Jurassic Park (1993/Universal/Dir. Steven Spielberg)

I decided to re-read the book before watching the movie, which might be considered a mistake by some people. I know people who would have said I should have skipped one or the other of my experiences, but I had my reasons. I wanted to be able to compare the two products, movie and book and see what the differences were. My thoughts can be condensed, and then expanded upon. Jurassic Park: The Book is kind of a dumb diatribe against science, written by a profoundly stupid man. Jurassic Park: The Movie is a fun movie with a few weak spots. I’ll expand on those two statements, but that’s the gist of my feelings.


The Greats: Sci-Fi

Posted: November 27, 2010 in Top Lists
Tags: , , , , , ,

We all like Science Fiction, right? Maybe? A little? Well, you should, and here are the ten movies from that genre that you should see.



Tales from the Darkside – Distant Signals (Season 2, Episode 8; First Broadcast November 17, 1985; Laurel Productions; Dir. Bill Travis)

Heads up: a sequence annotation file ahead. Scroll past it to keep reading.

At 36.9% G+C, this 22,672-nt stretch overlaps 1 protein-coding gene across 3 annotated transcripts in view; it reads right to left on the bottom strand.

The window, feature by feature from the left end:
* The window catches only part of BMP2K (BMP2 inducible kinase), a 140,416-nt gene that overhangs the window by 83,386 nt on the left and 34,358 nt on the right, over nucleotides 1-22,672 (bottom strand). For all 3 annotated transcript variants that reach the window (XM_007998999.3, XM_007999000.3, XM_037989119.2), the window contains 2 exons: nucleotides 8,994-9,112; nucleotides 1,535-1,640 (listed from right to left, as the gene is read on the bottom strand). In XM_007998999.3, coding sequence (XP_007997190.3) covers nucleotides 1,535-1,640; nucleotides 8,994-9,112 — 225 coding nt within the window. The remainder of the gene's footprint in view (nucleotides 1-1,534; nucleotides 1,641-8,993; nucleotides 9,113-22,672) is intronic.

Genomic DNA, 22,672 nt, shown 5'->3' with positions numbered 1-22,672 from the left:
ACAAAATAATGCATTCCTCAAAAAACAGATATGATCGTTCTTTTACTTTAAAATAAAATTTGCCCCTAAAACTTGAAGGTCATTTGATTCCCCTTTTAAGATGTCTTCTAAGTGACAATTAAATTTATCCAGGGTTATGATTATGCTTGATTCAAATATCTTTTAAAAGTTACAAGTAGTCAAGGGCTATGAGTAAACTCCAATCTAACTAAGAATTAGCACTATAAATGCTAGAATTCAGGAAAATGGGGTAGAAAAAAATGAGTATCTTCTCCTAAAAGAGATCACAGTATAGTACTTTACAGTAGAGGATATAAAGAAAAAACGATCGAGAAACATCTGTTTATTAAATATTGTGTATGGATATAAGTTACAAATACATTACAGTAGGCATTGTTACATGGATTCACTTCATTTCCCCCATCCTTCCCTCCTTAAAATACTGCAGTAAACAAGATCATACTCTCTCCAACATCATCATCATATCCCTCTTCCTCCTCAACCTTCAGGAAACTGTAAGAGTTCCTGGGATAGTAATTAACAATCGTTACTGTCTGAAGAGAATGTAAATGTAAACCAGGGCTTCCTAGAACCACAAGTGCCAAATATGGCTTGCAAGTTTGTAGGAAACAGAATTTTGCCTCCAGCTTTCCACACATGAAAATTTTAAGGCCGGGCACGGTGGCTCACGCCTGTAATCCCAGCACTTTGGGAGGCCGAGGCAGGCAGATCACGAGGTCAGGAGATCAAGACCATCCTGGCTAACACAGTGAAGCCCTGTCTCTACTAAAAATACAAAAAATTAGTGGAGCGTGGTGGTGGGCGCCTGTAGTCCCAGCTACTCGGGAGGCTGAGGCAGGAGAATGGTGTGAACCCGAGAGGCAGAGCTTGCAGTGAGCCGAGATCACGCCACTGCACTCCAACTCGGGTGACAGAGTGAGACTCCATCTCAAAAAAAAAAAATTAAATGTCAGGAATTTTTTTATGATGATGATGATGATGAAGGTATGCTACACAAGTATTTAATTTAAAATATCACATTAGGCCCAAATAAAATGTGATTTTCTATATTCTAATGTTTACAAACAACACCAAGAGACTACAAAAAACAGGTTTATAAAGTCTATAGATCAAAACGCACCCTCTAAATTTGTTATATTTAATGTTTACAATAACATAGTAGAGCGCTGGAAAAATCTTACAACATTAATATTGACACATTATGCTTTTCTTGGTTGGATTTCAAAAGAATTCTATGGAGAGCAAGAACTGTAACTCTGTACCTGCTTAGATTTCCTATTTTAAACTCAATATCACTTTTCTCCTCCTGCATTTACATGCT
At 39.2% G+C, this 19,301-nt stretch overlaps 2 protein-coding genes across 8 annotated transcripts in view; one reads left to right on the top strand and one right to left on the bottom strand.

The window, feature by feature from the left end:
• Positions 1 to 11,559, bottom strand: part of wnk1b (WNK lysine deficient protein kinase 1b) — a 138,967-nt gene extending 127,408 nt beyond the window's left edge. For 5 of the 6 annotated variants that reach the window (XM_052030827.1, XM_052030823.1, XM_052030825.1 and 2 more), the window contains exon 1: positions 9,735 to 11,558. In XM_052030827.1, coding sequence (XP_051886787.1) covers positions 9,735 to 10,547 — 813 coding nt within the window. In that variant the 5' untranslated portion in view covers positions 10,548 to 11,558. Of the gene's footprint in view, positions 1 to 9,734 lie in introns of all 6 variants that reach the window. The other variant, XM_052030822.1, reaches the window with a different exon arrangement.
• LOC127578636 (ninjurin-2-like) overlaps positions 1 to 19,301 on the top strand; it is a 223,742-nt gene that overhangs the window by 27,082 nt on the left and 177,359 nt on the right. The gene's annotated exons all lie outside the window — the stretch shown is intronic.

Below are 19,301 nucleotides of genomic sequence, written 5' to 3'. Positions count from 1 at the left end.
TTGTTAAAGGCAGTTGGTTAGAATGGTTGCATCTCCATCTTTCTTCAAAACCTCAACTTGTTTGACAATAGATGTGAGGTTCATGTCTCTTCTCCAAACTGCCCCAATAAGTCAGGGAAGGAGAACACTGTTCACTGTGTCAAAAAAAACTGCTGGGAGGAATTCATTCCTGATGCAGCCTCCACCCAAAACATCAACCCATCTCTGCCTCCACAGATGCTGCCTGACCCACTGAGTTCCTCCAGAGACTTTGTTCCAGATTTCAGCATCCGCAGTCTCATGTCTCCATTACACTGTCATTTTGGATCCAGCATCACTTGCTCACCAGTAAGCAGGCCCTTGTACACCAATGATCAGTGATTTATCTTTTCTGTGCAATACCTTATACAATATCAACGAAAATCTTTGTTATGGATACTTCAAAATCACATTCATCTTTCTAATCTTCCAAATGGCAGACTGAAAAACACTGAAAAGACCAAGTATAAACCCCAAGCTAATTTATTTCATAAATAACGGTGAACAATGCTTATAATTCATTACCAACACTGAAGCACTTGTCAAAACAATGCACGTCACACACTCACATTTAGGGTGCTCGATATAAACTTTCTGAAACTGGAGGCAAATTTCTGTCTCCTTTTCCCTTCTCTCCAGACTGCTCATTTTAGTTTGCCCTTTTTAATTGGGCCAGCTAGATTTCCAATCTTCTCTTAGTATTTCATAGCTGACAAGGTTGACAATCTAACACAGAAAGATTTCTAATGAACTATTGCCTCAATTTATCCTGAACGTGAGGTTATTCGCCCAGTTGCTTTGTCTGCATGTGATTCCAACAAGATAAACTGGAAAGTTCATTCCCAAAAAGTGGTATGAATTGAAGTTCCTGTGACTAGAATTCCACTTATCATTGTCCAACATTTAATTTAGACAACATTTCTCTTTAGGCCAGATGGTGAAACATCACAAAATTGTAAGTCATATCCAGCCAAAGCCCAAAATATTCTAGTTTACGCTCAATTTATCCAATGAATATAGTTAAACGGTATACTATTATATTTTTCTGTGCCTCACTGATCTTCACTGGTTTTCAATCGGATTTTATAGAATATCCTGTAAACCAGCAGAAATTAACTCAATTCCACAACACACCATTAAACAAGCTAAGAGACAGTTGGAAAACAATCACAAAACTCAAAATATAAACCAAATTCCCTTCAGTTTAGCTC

I always meant to have more TV reviews, but the truth is I don’t watch much TV. Is Lost still on? I don’t know. That joke’s gonna just get funnier and funnier the longer I put off actually posting this particular review. The thing is, I’m not all that into TV shows. Some people really like post 90s TV, with their continuing storylines that can stretch the entire season or even further. Me? I like the stripped down storytelling that a movie forces on the filmmaker. I don’t have to invest a huge amount of time, or examine each and every character in detail. I will admit, when I watch a TV show with a continual storyline, I like those shows better. Having everything tie up in a neat little package at the end of every episode bugs the hell out of me. Still, I’m a short story fan, even reading I prefer short stories to extended novels. Is it any wonder then, that my favorite kind of show is the anthology series? And is it any wonder that my favorite anthology series is Tales from the Darkside?



Young Einstein (1988 Warner Bros. Dir. Yahoo Serious)